Tragic action-social action

Antigone is focused around the burial of Polynices’ corpse. The statesman Creon has prohibited the burial on the grounds that Polynices is an enemy of the state and Antigone defies his decree and buries her brother on the grounds of familial and religious duty. The dead body and the act of burial trigger a conflict between different sets of responsibilities (to the family and to the state) that a citizen carries in a democracy. In the course of the play the two poles of the conflict (Antigone, Creon) become increasingly fixated in their viewpoints bringing about equally personal and civic catastrophe. In between those two extremes there is a physically present chorus of elderly who maintains allegiance to Creon while trying to inspire some moderation in him, as well as an invisible implied chorus, the body of citizens, who, we are told, support Antigone in her action but are too afraid to speak up.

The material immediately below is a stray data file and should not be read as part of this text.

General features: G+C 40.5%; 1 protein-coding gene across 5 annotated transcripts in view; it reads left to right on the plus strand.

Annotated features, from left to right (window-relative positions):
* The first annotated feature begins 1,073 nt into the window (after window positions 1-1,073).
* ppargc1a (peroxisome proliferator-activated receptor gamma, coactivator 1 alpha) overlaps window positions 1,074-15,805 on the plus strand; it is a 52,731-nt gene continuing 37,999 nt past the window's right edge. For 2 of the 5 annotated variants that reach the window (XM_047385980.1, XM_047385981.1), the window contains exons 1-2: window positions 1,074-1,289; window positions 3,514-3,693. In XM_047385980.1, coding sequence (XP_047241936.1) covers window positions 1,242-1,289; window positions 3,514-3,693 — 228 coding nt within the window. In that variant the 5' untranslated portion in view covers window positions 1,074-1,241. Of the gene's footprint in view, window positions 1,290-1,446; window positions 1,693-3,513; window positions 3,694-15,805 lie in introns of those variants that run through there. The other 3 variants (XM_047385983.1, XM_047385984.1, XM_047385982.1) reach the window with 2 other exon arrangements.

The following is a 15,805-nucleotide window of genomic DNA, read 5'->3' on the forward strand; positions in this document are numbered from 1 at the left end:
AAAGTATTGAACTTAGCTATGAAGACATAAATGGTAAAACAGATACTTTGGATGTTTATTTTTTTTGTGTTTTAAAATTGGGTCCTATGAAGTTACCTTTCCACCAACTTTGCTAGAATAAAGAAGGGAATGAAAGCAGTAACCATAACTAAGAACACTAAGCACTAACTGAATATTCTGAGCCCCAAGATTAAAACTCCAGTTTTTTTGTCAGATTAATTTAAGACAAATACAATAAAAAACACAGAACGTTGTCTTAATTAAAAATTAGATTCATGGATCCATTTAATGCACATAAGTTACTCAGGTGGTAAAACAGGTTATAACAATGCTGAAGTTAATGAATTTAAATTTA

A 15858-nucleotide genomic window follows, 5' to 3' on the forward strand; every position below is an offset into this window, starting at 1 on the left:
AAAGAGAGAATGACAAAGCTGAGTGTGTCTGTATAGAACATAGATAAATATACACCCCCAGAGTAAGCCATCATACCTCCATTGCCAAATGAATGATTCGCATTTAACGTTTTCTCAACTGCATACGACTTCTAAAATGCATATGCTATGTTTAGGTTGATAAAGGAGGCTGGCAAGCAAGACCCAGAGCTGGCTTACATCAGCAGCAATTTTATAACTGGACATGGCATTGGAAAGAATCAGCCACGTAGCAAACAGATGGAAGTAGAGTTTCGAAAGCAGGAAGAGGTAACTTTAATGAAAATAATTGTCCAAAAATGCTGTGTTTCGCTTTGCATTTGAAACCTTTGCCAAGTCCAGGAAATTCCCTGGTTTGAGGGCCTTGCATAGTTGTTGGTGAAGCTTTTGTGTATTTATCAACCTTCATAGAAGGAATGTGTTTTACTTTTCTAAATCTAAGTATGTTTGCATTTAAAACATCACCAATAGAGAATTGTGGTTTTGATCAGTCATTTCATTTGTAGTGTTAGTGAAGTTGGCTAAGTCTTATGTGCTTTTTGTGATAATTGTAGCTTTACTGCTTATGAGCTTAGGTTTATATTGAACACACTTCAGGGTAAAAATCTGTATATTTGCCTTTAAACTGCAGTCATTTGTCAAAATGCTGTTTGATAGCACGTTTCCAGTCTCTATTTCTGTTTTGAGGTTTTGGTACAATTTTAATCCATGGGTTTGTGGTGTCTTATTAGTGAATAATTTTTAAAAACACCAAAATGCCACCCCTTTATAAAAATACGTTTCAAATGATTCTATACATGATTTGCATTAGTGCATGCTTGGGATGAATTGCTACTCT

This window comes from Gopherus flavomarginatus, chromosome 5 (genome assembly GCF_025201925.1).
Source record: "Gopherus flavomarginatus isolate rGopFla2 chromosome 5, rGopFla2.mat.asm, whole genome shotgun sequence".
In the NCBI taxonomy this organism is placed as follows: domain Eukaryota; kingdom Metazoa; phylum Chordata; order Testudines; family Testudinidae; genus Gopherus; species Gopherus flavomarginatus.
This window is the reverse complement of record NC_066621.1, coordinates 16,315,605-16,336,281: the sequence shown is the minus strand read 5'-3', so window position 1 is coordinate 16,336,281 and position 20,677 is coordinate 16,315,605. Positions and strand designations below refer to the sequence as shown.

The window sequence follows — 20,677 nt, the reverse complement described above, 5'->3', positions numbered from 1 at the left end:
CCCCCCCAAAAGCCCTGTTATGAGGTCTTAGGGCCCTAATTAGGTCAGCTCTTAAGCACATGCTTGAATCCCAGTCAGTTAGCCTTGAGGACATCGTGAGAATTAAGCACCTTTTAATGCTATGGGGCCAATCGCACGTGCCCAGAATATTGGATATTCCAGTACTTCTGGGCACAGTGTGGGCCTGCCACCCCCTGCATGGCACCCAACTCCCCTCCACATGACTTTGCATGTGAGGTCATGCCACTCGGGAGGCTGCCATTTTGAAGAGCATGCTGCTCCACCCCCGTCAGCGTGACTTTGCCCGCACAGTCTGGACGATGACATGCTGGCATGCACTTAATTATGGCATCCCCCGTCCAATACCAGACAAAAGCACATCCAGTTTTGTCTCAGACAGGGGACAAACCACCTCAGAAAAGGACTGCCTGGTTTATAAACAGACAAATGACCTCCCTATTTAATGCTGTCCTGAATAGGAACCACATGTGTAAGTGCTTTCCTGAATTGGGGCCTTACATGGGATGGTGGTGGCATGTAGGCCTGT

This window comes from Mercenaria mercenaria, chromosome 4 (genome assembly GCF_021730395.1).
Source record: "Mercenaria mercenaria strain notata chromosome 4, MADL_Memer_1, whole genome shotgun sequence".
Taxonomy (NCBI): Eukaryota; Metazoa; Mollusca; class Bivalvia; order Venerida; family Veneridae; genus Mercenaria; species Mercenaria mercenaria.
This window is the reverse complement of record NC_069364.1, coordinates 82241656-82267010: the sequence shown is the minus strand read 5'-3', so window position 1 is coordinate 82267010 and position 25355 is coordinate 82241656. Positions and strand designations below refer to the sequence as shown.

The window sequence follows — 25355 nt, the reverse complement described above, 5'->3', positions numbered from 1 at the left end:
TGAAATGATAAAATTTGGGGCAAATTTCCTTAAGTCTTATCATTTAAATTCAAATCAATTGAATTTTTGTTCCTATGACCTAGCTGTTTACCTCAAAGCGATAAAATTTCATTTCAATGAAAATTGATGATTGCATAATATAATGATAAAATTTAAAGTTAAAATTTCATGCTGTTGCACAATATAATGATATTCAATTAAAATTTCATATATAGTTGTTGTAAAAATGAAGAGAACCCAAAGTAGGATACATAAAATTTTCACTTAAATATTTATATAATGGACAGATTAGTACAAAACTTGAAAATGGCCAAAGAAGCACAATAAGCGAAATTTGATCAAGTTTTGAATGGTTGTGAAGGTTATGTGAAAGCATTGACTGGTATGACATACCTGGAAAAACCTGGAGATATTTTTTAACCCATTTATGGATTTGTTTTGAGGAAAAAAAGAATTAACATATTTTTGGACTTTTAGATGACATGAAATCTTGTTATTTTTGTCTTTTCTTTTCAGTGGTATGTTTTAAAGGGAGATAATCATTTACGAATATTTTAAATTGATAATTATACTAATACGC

One would expect that a contemporary attempt to grapple with the figure of Antigone – given especially her popularity in explorations of civic disobedience- would thoroughly dig into the dynamics of the conflict between her and Creon, the significance of the tragic elements (i.e. tragic action, chorus) and the play’s structure (how the characters shift in the course of the play) beyond the easy and overused binary symbolism Antigone=resistance/ Creon=tyranny. It becomes therefore shockingly surprising to see how little thought and exploration of the actual tragedy has gone into Alexis: beyond the premise “who is Antigone today” and few text excerpts, there’s really not any committed engagement with the tragedy itself,its ideas, questions, characters or dramatic structure. As a result, the investigation of who Antigone might be today becomes very problematic insofar as the play limits its interpretation of the tragic character of Antigone to a generic and generalized symbol of resistance stripped of any context. Questions of allegiance and responsibility to civic and private obligations, as well as the character traits that make the tragic heroes hold on to their beliefs beyond self-doubt, give way in Alexis to a romanticized/idealized depiction of dissent, seen as a virtue in and of itself, and an a priori demonization of the state as a mechanism of oppression. What in the tragedy is structural (the state becomes increasingly repressive) in Alexis is essentialized (the state is by definition repressive). In the Greek context where Motus’ production is set, both notions of repression and dissent are a lot more complicated as the former is usually accompanied by extreme lawlessness while the latter, when it is not pure state-sponsored violence, is often lacking in ideological foundation.